I’d actually ask another question – how are we doing in comparison to Chinese fintech? The short answer is Europe is way behind on many KPIs. Different sources argue about the size of the fintech sector, but an anecdotal example is that in China, you can pay with WeChat since years and we are still to see the first payment with WhatsApp. According to multiple sources (The pulse of Fintech 2018, KPMG), We still are ahead of the overall amount invested, but the growth rates are much higher in China.
And what does this mean for Europe?
The abundance of capital in China is leading to more and more money coming into the European tech sector which is in general good for the ecosystem. It used to be hard for the later stage companies to fundraise using solely European money, so now both US and Asian funds are becoming more active in Europe to get to get access to the companies here, just look at the recent activity of Softbank.
Should established financial institutions, companies, and fintechs see startups as competitors or suppliers?
They used to look at startups as competitors but not anymore. We are in the age of corporate venturing. If ten years ago there were one or two banks that were doing it, today literally every single large incumbent has a CVC to work with the startups. Of course, there is a certain competition. Startups are trying to redefine the status quo and are biting into the large institutions’ pie, however, startups grow the pie at the same time.
We are far away from the saturation of the market, so the question for fintechs is not how to take over someone’s customer base, it’s more about addressing the needs that were not addressed properly. In this sense, I don’t think there is much of a competition between incumbents and startups. In the future, I think we will have multiple players, serving the financial needs of consumers the same way we have it now. Some of the players hopefully will be neobanks, others will be traditional banks that have properly adapted to the changes. They will co-exist having way less power over the end consumer than they used to have 10 years ago, which in the end is better for the consumer.
Where is that leading?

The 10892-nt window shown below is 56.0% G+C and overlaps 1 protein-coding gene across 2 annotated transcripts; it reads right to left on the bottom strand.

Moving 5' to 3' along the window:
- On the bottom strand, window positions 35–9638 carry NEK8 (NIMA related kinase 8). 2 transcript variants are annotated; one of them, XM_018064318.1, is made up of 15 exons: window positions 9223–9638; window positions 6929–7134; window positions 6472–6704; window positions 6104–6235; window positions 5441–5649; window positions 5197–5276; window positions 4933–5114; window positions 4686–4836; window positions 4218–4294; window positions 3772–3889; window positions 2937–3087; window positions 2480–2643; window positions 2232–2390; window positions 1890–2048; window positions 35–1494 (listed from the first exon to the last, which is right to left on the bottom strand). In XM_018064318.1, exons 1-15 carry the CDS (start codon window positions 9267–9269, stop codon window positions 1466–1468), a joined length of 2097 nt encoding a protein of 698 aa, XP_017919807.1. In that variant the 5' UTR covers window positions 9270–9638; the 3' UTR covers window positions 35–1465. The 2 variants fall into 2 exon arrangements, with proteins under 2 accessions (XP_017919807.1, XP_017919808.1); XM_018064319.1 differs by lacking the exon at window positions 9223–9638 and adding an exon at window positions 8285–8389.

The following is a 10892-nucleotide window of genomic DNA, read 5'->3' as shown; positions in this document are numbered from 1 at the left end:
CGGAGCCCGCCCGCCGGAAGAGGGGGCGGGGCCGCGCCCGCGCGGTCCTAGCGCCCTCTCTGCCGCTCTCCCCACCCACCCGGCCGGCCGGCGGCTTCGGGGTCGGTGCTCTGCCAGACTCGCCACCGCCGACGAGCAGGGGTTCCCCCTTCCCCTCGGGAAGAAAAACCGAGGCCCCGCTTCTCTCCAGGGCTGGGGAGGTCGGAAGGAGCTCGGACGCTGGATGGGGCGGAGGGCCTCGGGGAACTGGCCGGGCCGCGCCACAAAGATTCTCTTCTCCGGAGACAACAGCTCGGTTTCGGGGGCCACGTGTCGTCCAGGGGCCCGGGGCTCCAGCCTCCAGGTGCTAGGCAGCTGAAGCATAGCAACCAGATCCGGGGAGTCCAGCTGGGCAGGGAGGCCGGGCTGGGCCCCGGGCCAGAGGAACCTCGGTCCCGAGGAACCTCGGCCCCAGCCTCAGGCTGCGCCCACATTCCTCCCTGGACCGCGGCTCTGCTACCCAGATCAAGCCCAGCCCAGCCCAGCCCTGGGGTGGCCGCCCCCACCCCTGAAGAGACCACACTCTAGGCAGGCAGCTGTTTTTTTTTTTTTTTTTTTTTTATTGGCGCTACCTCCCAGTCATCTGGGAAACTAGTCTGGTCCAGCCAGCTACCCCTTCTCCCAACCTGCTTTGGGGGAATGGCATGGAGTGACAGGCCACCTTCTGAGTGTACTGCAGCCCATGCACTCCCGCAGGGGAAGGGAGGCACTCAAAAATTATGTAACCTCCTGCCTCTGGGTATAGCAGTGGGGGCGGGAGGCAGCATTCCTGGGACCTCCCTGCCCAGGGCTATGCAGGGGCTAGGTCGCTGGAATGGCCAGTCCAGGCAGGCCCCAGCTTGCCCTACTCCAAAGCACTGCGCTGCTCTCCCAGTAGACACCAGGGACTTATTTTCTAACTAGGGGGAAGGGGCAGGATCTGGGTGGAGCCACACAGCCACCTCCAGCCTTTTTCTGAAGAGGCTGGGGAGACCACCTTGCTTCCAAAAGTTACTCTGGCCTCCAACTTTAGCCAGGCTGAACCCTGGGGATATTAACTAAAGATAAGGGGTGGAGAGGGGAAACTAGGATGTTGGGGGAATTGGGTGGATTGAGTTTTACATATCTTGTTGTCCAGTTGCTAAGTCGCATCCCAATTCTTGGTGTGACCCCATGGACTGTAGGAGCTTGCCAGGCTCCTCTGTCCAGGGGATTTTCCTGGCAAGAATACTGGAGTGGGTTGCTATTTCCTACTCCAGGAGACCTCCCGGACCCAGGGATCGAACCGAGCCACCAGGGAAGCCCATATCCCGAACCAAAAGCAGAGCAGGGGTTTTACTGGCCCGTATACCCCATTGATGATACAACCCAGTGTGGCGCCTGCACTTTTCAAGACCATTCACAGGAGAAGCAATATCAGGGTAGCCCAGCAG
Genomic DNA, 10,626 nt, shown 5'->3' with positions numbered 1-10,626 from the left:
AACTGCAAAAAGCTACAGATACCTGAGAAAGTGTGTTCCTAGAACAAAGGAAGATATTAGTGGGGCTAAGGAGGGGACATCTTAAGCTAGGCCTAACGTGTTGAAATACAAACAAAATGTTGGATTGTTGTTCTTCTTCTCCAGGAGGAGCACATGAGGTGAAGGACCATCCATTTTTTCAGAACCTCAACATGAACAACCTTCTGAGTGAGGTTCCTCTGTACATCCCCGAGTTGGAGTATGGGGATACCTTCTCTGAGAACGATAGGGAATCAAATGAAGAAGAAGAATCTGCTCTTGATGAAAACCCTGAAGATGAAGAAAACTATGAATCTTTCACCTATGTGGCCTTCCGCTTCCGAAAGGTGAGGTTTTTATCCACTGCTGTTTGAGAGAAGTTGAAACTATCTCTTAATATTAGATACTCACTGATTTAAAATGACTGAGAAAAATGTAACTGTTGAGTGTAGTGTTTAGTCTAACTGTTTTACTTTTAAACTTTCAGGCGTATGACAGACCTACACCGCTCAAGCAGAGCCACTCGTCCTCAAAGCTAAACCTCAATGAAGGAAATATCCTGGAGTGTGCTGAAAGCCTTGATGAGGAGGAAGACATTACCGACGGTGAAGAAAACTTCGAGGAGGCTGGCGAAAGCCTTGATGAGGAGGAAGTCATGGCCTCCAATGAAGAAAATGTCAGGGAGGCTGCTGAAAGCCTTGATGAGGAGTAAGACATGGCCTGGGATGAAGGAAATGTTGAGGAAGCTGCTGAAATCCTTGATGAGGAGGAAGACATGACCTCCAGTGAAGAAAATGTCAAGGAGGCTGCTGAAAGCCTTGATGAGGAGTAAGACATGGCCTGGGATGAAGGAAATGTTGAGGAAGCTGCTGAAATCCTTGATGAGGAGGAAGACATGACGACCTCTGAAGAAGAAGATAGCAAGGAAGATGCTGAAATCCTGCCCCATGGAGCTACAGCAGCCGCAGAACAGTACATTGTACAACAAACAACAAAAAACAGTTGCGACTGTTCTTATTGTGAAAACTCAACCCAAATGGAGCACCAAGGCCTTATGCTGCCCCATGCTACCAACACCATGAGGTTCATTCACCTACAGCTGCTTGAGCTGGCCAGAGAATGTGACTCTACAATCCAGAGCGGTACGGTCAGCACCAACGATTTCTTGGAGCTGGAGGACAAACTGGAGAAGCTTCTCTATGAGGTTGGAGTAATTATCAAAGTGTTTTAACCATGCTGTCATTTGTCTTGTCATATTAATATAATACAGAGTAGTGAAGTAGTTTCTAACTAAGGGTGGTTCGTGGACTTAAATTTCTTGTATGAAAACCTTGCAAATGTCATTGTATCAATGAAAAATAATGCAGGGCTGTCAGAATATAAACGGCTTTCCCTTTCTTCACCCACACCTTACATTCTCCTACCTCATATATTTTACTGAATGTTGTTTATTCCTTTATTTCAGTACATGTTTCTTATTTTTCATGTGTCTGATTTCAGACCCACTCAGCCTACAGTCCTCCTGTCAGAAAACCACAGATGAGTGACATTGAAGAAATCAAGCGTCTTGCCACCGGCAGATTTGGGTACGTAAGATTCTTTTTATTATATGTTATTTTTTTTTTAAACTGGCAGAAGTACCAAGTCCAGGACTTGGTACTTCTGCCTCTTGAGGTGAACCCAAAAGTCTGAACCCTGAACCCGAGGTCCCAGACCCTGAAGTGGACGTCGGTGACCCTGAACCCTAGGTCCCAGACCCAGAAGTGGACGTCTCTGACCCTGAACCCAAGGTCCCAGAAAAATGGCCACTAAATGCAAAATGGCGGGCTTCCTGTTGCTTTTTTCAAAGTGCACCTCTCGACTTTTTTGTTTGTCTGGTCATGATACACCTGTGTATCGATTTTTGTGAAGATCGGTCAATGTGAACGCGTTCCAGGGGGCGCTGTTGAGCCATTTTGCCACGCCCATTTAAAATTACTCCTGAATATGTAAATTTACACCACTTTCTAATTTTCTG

I think if incumbents are smart, they will be able to become the platforms for the new generation of fintechs. Instead of N26 becoming the hub where you can buy investment services, insurance services, and banking services – all from one app, Raiffeisen or Erste bank could as well be that hub. Having the brand and the trust of the consumers gets you a long way in financial services.
How does financial CVC work? Are they trying to control and acquire companies?
There’s a long history behind this topic. From the first generation of CVCs when corporates were trying to invest and get as much control as possible to make sure the startup is not going to work with the competitors, to the current situation where the investors became much more sophisticated and drive a completely different agenda. The CVCs now play in different stages of the startup’s lifecycle – from acceleration through seed stage to much later stages. The most successful model now is where CVC is trying to play according to the same rules as the normal VCs. As soon as you become greedy and limit your portfolio, you lose your best teams. If the best teams are avoiding you, your customers are not getting the best services and you are falling behind in innovation. As simple as that. We now often see that successful CVCs are diversifying away from their original single LP model and are fundraising from independent sources, hence becoming an independent VC with some connection to the incumbent. So the incumbent still benefits from the connection to the startups but at the same time, startups don’t see CVC’s investment as a threat.